“Matters Referred to the Parliament.”
This sub-section evidently contemplates a class of subjects which have not been transferred to the Federal Parliament by the Constitution; which are still within the competence of the State Parliaments to deal with separately and independently, but as to which it may be hereafter deemed desirable that there should be a law of general application within the referring States and such as afterwards adopt the law founded on their reference. For instance, the Parliaments of New South Wales, Victoria, and South Australia might find it consistent with their interests to refer to the Federal Parliament such questions as the utilization of the waters of the Murray for irrigation purposes; the settlement of riparian rights; the protection of game; the preservation of inland and coastal fisheries; inter-state sanitary laws and inspection laws generally.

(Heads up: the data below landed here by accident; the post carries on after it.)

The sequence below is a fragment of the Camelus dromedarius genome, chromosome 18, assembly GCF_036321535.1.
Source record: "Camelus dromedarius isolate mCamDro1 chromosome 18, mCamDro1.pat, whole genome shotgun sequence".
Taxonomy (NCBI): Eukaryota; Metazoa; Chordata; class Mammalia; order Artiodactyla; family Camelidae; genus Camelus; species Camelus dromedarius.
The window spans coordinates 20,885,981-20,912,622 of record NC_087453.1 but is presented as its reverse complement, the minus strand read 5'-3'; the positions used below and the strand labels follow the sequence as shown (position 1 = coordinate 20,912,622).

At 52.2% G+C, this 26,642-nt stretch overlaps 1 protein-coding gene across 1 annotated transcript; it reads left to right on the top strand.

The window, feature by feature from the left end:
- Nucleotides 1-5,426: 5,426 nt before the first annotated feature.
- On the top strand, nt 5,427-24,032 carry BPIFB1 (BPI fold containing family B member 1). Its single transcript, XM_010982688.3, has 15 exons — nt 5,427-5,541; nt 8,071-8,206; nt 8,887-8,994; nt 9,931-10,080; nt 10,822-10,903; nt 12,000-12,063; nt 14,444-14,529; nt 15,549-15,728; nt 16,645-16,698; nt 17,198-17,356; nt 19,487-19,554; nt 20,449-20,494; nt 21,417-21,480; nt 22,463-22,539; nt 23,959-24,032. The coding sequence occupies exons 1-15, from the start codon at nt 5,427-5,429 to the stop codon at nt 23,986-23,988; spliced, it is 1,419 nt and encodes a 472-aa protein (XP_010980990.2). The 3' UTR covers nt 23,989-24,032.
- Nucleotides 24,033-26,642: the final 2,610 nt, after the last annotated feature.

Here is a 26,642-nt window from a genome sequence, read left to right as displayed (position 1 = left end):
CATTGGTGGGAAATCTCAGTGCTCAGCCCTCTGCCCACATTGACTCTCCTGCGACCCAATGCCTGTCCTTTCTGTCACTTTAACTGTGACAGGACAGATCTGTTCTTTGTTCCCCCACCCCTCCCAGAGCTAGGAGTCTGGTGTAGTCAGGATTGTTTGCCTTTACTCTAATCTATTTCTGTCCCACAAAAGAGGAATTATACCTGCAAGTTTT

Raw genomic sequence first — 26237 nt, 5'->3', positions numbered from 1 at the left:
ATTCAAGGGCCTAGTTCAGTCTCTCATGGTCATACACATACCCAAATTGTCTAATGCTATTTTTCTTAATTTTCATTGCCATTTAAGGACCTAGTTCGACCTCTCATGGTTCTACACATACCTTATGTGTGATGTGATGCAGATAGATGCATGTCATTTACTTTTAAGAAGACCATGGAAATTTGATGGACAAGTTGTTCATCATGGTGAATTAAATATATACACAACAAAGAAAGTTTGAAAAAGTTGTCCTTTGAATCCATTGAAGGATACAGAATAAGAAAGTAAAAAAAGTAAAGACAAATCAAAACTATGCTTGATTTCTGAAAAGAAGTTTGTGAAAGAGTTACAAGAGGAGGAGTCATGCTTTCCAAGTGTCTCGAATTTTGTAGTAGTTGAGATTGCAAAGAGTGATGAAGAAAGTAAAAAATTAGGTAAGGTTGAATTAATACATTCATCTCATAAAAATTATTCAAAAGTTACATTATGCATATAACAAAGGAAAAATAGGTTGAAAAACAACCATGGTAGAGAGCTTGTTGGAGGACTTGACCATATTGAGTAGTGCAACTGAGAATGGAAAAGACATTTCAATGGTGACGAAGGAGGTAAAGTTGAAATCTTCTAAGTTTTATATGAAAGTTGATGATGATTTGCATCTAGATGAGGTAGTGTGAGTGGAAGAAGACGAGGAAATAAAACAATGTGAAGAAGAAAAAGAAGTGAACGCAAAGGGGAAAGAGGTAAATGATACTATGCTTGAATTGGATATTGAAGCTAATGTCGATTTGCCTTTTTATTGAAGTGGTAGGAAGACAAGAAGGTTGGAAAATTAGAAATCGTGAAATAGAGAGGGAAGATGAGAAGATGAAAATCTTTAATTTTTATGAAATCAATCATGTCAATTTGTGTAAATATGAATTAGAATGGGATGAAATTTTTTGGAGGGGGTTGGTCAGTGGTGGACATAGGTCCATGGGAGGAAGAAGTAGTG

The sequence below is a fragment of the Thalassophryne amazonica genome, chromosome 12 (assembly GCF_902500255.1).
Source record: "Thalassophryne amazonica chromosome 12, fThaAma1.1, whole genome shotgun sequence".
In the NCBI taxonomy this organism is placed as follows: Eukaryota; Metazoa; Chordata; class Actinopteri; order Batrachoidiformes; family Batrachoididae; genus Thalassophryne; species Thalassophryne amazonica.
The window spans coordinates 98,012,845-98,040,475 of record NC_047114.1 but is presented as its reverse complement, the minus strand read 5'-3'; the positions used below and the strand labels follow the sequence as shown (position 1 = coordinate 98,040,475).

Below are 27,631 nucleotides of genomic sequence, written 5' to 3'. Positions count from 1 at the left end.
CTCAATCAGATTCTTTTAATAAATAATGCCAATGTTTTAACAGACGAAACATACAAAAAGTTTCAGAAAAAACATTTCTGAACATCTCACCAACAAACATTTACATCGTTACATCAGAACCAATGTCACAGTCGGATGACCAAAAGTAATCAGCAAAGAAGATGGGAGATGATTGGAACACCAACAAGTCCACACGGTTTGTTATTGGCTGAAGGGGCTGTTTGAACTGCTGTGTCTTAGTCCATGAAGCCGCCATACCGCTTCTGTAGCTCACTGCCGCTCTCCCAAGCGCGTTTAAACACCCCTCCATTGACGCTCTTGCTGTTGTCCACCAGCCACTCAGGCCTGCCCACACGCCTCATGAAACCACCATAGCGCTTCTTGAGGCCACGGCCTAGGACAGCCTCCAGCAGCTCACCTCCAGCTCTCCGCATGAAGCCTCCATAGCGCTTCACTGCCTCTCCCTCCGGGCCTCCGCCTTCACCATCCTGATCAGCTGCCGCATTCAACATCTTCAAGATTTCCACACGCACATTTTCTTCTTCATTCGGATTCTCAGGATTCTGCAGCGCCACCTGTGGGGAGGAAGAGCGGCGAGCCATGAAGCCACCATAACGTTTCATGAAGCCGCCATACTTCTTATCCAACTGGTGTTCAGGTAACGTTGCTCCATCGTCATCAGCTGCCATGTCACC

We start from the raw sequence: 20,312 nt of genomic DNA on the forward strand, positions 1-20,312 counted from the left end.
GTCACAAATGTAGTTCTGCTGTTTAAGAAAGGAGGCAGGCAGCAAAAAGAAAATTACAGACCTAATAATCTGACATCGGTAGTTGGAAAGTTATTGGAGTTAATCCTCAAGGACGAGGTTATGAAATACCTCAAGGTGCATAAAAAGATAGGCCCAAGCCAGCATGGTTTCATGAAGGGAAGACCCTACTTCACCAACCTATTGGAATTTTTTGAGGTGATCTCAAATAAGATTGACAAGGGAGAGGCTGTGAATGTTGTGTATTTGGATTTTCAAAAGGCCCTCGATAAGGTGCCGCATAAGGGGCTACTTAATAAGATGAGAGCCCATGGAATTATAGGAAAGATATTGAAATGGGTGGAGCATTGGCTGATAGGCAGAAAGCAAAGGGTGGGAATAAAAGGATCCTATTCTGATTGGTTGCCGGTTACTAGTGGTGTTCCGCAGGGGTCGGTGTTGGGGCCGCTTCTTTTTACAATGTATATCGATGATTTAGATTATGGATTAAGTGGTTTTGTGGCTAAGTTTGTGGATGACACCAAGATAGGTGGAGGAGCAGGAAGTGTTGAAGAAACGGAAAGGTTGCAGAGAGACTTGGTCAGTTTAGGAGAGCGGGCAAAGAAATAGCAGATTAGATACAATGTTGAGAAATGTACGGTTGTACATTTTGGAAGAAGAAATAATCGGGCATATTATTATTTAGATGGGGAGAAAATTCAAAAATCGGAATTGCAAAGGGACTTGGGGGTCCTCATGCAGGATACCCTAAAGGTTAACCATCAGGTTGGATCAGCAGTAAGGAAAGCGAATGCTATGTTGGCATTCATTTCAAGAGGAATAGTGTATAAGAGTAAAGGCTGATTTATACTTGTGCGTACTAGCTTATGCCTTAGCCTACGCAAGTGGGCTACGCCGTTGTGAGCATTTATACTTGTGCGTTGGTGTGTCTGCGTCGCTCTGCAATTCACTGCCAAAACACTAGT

- (xxxviii.) The exercise within the Commonwealth, at the request or with the concurrence of the Parliaments of all the States directly concerned, of any power225 which can at the establishment of this Constitution be exercised only by the Parliament of the United Kingdom or by the Federal Council of Australasia:
HISTORICAL NOTE.—The Bill of 1891 contained a sub-clause in substantially the same words, except that in place of the single word “power” there was the phrase “legislative powers with respect to the affairs of the territory of the Commonwealth, or any part of it.” (Conv. Deb., Syd., 1891, p. 698.)
At the Adelaide session, in 1897, the sub-clause was passed practically in its present form. At the Melbourne session Mr. Barton explained that the words omitted were thought to be surplusage. Some discussion took place as to the scope of the sub-clause. (Conv. Deb, Melb., pp. 225–6.) Drafting amendments were made before the first report and after the fourth report.
22 pages.s51(xxxviii) Article.
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